4) What Genre Have You Read Most This Year?
Without formally counting? Probably fantasy. (Did you even have to ask?)

5) What Genre Have You Read Least This Year?
Well, I won't list the genres I haven't read at all. Instead, I will tell you that I've read only one nonfiction, only two thrillers, and only two contemporaries. Also one sci-fi/fantasy crossover (aka Cinder) and one steampunk (aka Illusionarium).

6) What Genre Do You Want To Read More Of?
Steampunk!!! And always, always more fantasy.

7) How Many Books Have You Read This Year, And What’s Your Goal?
Heh, funny you should ask. I've read a measly sixteen out of the fifty-two book goal I made for myself. I was hoping to match last year, but at this rate . . . Okay, the year's not over yet, so maybe I'll catch up! Maybe. Possibly. We'll see.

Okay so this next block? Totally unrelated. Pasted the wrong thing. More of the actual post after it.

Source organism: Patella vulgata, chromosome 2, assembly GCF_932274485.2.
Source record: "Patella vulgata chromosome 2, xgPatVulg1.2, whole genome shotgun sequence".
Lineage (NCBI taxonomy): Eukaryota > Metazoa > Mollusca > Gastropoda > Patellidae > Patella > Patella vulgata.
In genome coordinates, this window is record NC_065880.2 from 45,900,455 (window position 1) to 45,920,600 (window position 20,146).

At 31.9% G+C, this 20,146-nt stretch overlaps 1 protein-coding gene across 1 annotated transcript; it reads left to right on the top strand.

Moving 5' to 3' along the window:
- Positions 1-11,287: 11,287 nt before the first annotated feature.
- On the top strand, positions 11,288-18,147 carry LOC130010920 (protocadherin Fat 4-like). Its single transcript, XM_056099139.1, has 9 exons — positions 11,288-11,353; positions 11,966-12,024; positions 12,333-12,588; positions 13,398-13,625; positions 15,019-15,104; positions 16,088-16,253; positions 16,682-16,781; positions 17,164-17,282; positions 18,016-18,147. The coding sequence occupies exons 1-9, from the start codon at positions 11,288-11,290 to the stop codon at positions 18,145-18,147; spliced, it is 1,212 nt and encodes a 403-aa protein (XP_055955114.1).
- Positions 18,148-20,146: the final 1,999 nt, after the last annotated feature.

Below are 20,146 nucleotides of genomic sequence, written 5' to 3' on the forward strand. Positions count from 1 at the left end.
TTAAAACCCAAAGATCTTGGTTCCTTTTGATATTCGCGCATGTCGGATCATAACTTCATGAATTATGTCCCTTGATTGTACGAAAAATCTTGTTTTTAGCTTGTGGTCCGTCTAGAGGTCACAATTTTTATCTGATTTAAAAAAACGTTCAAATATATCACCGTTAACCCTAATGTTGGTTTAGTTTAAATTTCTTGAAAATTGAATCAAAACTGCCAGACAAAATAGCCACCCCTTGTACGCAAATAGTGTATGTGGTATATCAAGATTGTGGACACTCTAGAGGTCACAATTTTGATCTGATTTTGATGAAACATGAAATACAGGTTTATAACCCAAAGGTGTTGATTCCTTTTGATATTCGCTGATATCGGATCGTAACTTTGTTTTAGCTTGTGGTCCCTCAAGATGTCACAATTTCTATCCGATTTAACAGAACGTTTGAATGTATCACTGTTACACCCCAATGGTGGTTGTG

8) What’s The Last Book You Bought?
One of the local bookstores is closing down (sadness), but the one good thing about that is discounts. I walked out of there with four books the other day:
Moonblood and Dragonwitch by Anne Elisabeth Stengl (now only Golden Daughter and the two novellas are missing from my collection)

Raven's Ladder by Jeffrey Overstreet

Prophet by R.J. Larson

9) What Book Are You Saving Up To Buy Next?
There are several Bryan Davis books I don't yet own, namely Reapers and Beyond the Gateway, along with the Tales of Starlight series.
Other than that, I don't know. There's a few gaps to fill in other series I'm collecting. Oh! Can't forget A Branch of Silver, a Branch of Gold by Anne Elisabeth Stengl!

10) How Many Books Did You Check Out Last Library Visit?
Five, I think? It was--gasp!--back in March/April, and since then I've been reading books I have in the house already. But I'm missing the library, so I'll have to make a trip again soon.